Black History Month ’09 #24: Ready for Whatever

February 24th, 2009 by | Tags: , , , ,

I’ve always liked Robbie Robertson. He’s both reminiscent of my grandfather and basically the prototype for a successful black supporting character, for good or for ill.

Robbie is, at his heart, a surrogate father figure. He was the only kind man who worked at the Bugle for ages, and served as both a confidante and a source of advice for Peter Parker. In essence, he was the conscience of the Daily Bugle and, to a certain extent, the Spider-Man comics themselves.

The thing about Spider-Man is that he’s extraordinarily self-absorbed, even by superhero standards. That’s the thing that made One More Day work as an idea (not as a story) for me. Peter takes everything personally, and what he can’t take personally he takes on his shoulders. Robbie is there to be that voice of reason that Peter so desperately needs. He provides perspective to a guy who clearly has no sense of it.

Robbie’s got a kind of soft-spoken intelligence that isn’t all that common in comics. Reading between the lines makes it clear that he knows that Peter Parker and Spider-Man are one and the same, but he never brings it up or calls in a favor. He just understands that Peter is fundamentally a good kid at heart and wouldn’t do it without a good reason.

At the same time, he provides a valuable check against J Jonah Jameson’s worst excesses. He’s there to tell him when he goes to far, and he’s there when Jonah has a rare moment of vulnerability. He’s a mentor to most of the Daily Bugle’s staff, as he’s a veteran news man who knows his way around both the business and ethics.

Deep down, though, there is steel. His hard line on ethics is due to a failure early in life, when he squashed a story after a beating by Lonnie “Tombstone” Lincoln. He’s encountered him a few times since, and stood up straight. He used to race cars as a child, too, showing him to be a bit more street smart than you’d expect. He seems like a gentle professor or a grandfather, but everyone was a kid once, and kids get into trouble.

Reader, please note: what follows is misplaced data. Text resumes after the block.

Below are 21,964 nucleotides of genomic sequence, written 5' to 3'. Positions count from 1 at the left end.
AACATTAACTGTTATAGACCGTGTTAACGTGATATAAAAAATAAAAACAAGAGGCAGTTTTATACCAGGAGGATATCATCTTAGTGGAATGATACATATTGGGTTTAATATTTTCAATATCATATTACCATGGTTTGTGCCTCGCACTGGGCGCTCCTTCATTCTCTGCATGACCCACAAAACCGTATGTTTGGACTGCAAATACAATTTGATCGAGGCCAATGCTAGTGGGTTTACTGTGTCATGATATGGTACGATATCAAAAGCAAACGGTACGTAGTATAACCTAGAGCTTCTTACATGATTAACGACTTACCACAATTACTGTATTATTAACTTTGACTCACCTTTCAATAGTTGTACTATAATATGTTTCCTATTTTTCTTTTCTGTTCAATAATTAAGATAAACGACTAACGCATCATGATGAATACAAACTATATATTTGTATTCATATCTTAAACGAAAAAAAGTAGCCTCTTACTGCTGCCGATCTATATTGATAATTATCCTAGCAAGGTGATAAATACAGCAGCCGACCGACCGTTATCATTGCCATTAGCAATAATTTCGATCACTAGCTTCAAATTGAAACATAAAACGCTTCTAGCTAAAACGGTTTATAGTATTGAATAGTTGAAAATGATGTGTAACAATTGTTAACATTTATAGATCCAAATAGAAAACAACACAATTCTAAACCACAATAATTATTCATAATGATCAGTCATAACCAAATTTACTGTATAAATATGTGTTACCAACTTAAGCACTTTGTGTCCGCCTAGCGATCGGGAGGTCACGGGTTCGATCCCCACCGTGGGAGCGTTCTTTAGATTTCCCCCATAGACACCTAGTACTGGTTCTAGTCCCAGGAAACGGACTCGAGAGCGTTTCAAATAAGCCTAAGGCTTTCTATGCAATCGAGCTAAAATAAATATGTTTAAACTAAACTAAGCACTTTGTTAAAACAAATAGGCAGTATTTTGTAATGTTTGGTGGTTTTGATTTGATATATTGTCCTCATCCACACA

I know a lot of people think of J Jonah Jameson as being the best supporting Spider-Man character, but really, Robbie is where it’s at. Jonah’s got one note and very little range. Robbie has range. For my money, Robbie is the best supporting character, with Mary Jane close behind him. Robbie’s a rock for anyone who needs it.

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6 comments to “Black History Month ’09 #24: Ready for Whatever”

  1. “Robbie is there to be that voice of reason that Peter so desperately needs. He provides perspective to a guy who clearly has no sense of it.”

    Which is, of course, why he gets about three panels of Brand New Day and then disappears, replaced by the only other voices of reason: Aunt May the worrying, nagging busybody, Vin Gonzales the corrupt cop, and Ben Urich, who despite having written an entire book on why the Green Goblin was Norman and Harry Osborn, remains as the EiC of an obscure independent paper.

    We need a book with Robbie & Tombstone in it. Stat.

  2. It’s telling that when Marvel asked a bunch of it’s writers who was their favorite black character, Robbie’s name came up almost as much as T’Challa.

  3. @Salieri: Ben’s had less panel time than Robbie has, Aunt May is probably on par with Robbie at this point, and Ben Urich was discredited because of that book years ago.

    @Pedro Tejeda: I really liked JRjr’s bit about how Robbie felt like JRsr to him.

  4. The long sequence in Spectacular with Robbie coming to grips with his lifelong fear of Tombstone, then going to jail and being pardoned, is one of my favorite Spider-Man stories, but I hadn’t thought about it in a long time.

    Tombstone is a really underutilized villain, too.

  5. Yeah, Spidey has more than a few hidden gems in his rogue’s gallery. Tombstone is one of the great street level guys, and one flexible enough to exist in Spidey, DD, and Luke Cage’s New York City without coming off weird.

  6. Robbie’s always been a great character and I don’t understand why the current writers for the comic feel that Spider-Man, of all people, needs a bigger supporting cast. Use what you have!